One thing is clear though, Rosha is bad news for Brady. Whether it is just her being clumsy or someone setting her up or whether she wants Brady dead, she almost kills him, like a lot. And every time she gets him into trouble (totaling his dad’s car, stabbing him in the side with a letter opener, scalding him, I could go on) she takes off. If I were Brady, I would be just a wee bit pissed off at the bailing, even if they were accidents. There is also a creepy girl with a terribly scarred face following Brady and she warns him away from Rosha, and that she isn’t what she seems…
I liked this book, and again Stine did something a little different, but Brady’s lack of character (he is a character, just not very likeable) and the fact that we have no idea why Rosha is so bewitching, can make the reader pretty confused. I figured out the end, or enough of it, pretty early on, but the particulars and the how wasn’t clear until the very end. The final showdown is… wow. Three quarters through this book, I thought there wouldn’t be a single body that dropped… but the last thirty pages made up for lost time, and put a chill factor in the air other than the temperature outside (there is a winter storm happening during the final showdown).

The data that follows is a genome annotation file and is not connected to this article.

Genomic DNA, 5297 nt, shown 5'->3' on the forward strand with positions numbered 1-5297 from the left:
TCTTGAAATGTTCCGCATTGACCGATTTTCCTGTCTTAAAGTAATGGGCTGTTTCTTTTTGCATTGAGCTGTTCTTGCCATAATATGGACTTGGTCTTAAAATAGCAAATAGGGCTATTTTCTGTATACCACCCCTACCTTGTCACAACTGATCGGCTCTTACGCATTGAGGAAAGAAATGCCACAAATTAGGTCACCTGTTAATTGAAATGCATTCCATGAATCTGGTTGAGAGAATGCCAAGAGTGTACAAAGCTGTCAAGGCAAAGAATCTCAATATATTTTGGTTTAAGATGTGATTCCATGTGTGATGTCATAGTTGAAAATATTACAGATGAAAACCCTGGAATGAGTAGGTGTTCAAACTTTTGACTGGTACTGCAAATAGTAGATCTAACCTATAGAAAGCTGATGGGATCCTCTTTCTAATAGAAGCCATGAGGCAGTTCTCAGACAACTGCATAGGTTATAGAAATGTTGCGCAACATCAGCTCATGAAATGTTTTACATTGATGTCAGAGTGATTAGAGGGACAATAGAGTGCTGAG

While the end was impressive, and there is one final twist in the epilogue, it just didn’t resonate with me. The death is always pointless in this series, but all the death in this book seemed that much more pointless, and that just left me feeling kind of empty.
It is interesting that “The Face” seemed too slow, “The Perfect Date” seemed too fast, but “Secret Admirer” seemed just right as far as pacing is concerned. “Secret Admirer” clearly takes the lead, but I kept going back and forth as to which book should be second and third, because the two remaining books really tied. Oh well, until the next Fear Street post!